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|Index||39 reviews in total|
An enthusiastic reviewer started writing about this show when it
started filming, speaking with great anticipation about the creator of
the show's previous work and then the premise of his new show - a crime
story, inherently tragic, focusing on grief, dark puzzles and a small
community in which everyone knows everyone. I immediately thought of
'The Killing' and then, if it would give me the same feeling of
despondency I seem to get, whenever watching shows like that.
Turns out I was both right and completely wrong. And I'll get to the emphatic 'yes!' for this show in a moment. The storyline, like in most crime shows these days, is hardly original. And you could say that like many British TV shows with veteran actors, intriguing plots with a dark narrative devoid of hope or a happy ending (contrary to most American TV shows with a similar premise), this show too, relies on intriguing characters to keep your interest in the puzzle and the secrets each character holds. But Broadchurch does all that without ever indulging in tragedy or hopelessness. No easy feat.
The acting and casting are flawless. The story feels real and unfolds with a steady, organic pace. David Tennant's nuanced take on the character, which could have easily been another self-important anti-hero with a troubled past, instead offsets Olivia Colman's character wonderfully. Her genuine, sincere approach to life, creating inevitable friction is a surprisingly fresh take on the traditional mismatched police partner or 'buddy cop' dynamics.
And then comes the beauty. Each shot framed like a painting featuring the stunning cliffs and beaches around the Dorset coast in all its rugged glory. Even interviews with suspects are photographed with elegance and an unexpected ethereal quality, using blurred light and colors. The stunning landscape setting is used not just as a backdrop, but a powerful narrative, contrasting its vastness with the small stories of each one of the locals. The calm, reflective moments in each episode feature scenes without dialog, allowing you to absorb it all.
This is where the music comes in. Too often an afterthought, a necessary element to invoke emotion or underline the words, here the music becomes one of the main characters of the show. An understated yet stunning soundtrack by Ólafur Arnalds, featured prominently throughout the series. And what a revelation it is. Allowing you to watch Broadchurch both as a sophisticated detective story and as an evocative, elegant music video. And while concert halls featured the most talented composers in the past, sadly or thankfully, TV shows (possibly more than feature length films even), seem to be the perfect outlet for the most creative contemporary artists. Utopia, Breaking Bad and Battlestar Galactica come to mind.
You could say then, that it is Ólafur Arnalds' score who helps Broadchurch transcend the sadness and grief of the story told, but it wouldn't be fair to understate the the stunning cinematography and art direction, subtle and powerful storytelling and production by Chris Chibnall. And with a cast that is able to portray the characters with depth and authenticity, it helps Broadchurch stand out from similar shows, deserving a review beyond simple comparison.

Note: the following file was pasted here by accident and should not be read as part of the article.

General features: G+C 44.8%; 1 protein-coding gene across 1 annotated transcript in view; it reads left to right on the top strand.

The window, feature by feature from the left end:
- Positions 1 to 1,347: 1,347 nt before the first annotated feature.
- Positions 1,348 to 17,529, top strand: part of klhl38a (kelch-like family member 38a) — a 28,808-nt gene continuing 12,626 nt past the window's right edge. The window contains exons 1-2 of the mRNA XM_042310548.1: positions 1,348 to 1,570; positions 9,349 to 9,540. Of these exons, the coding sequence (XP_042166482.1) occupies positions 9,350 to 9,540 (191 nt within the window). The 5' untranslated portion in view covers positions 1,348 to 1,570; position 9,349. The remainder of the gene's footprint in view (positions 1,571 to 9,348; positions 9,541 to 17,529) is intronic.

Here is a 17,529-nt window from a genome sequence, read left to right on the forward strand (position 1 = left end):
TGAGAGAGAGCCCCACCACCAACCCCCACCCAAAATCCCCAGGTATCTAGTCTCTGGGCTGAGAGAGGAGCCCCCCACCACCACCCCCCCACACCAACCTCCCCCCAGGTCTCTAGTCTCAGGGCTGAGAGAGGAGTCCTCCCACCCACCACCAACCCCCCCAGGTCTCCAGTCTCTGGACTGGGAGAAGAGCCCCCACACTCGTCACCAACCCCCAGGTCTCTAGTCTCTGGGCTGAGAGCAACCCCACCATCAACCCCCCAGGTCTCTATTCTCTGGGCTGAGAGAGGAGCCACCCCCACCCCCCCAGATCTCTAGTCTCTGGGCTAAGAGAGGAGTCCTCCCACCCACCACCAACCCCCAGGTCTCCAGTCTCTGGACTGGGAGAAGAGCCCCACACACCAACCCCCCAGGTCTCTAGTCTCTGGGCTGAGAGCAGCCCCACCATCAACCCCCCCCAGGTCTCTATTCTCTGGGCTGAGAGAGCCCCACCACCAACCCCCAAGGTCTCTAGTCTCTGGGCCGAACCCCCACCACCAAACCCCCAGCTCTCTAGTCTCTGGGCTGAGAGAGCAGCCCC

I have been loving the emotional depth of this show! So often families
of murder victims exist merely to give clues for the eventual solution
but in Broadchurch we are exposed to the grief of a bereft and torn
I have never paid much attention to Olivia Coleman before but what an amazing actress! She will be added to my list of actors to follow from now on! She plays Ellie Miller a local detective who is not only charged with investigating the murder but who also knows personally the various suspects and players in the drama. An interesting mix and a fruitful tension!
I am very glad for her character because Miller's superior, DI ALec Hardy (David Tennant), is very much the clichéd grumpy dysfunctional detective we have all seen in a hundred other cop dramas. Having said that he plays his role well. If we must have this trope then Tennant brings some new life to it which is a tribute to his screen presence.
The setting is small town Dorset(Southern England). The village setting with its entangled relationships is fertile soil for the twists and tangles of the story.
After 6 episodes I am very much involved with the characters from the town of Broadchurch and am hoping the producers of this show will let it come to the end of its story arc in the scheduled 8 episodes.
I enjoy British crime dramas. I find the pacing and depth of characterization is more engaging than the better American shows and there is often more emphasis on "mystery". Meanwhile I find the Americans are more innovative and the plots seldom have the holes that sometimes mar British crime stories. Broadchurch is a marvel. I have never seen a TV drama that explores the emotions of so many characters so convincingly. Crimes are traumatizing. Broadchurch gets this perfectly. Nor have I have ever seen a crime drama that packs a visual punch in so many scenes. The Dorset coast is a character in Broadchurch. It plays its role as effectively as any of the brilliant actors in this piece. And that brings up the acting. You won't find a weak performance and some are unforgettable. There were times when I was reminded of how exciting it was watch Sopranos for the first time. Broadchurch may even have the same kind of influence on future television filmmakers. It transcends comparisons between the US and the UK. It's a new standard and an instant classic.